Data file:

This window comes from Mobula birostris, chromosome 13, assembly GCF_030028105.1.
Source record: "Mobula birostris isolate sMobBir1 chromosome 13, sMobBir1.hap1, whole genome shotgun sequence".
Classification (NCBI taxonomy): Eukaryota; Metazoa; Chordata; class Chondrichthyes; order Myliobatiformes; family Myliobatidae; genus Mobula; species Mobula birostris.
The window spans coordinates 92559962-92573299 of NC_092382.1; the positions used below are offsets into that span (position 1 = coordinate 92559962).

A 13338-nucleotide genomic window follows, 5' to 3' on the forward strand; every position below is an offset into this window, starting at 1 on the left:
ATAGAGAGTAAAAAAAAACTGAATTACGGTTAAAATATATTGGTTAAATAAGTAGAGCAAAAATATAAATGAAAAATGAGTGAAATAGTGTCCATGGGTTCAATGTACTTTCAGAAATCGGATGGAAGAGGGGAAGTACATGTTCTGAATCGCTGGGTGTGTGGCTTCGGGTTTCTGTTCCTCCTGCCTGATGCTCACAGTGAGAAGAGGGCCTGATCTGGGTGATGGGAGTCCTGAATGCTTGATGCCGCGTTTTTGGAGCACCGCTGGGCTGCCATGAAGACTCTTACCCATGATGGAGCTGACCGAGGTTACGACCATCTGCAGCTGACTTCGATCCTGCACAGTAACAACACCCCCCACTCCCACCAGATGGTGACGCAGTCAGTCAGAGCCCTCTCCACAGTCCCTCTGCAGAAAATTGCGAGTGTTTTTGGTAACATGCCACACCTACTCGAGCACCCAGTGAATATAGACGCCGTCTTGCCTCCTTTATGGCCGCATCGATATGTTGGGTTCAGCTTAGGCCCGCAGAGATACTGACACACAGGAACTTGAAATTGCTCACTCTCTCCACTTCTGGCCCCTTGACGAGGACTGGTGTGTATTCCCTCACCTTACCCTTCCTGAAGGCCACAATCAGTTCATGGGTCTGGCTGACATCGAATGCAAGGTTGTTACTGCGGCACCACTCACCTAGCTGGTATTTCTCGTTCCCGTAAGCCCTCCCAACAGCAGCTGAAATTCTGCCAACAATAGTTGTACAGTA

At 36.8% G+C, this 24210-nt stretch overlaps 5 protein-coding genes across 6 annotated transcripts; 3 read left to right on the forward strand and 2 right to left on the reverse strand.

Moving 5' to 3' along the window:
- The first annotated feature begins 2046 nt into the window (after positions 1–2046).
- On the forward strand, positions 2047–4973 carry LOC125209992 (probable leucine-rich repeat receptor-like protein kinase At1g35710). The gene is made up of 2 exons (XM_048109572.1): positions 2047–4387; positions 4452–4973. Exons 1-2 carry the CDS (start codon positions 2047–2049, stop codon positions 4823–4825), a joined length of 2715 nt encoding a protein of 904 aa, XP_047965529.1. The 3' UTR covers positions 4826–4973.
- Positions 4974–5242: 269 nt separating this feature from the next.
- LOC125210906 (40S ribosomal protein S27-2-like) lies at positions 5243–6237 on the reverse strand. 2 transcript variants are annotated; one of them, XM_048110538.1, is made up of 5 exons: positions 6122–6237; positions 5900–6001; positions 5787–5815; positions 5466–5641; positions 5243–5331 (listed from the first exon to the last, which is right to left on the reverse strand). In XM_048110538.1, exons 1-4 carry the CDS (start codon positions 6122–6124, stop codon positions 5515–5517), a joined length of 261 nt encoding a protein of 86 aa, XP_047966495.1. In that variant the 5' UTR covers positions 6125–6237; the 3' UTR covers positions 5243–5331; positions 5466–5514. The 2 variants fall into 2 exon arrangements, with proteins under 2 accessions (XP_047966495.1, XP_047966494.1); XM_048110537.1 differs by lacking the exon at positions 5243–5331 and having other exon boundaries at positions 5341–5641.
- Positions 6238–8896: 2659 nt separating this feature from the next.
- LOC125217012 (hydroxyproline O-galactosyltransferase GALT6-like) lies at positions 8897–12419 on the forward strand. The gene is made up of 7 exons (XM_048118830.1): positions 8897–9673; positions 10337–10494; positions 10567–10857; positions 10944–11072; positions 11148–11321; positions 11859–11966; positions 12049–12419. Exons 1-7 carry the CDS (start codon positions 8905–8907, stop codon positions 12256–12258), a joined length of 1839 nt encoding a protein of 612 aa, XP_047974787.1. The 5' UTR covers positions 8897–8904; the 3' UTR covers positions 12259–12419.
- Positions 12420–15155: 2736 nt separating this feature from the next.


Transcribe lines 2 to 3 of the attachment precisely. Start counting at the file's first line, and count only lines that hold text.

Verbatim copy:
Source record: "Mobula birostris isolate sMobBir1 chromosome 13, sMobBir1.hap1, whole genome shotgun sequence".
Classification (NCBI taxonomy): Eukaryota; Metazoa; Chordata; class Chondrichthyes; order Myliobatiformes; family Myliobatidae; genus Mobula; species Mobula birostris.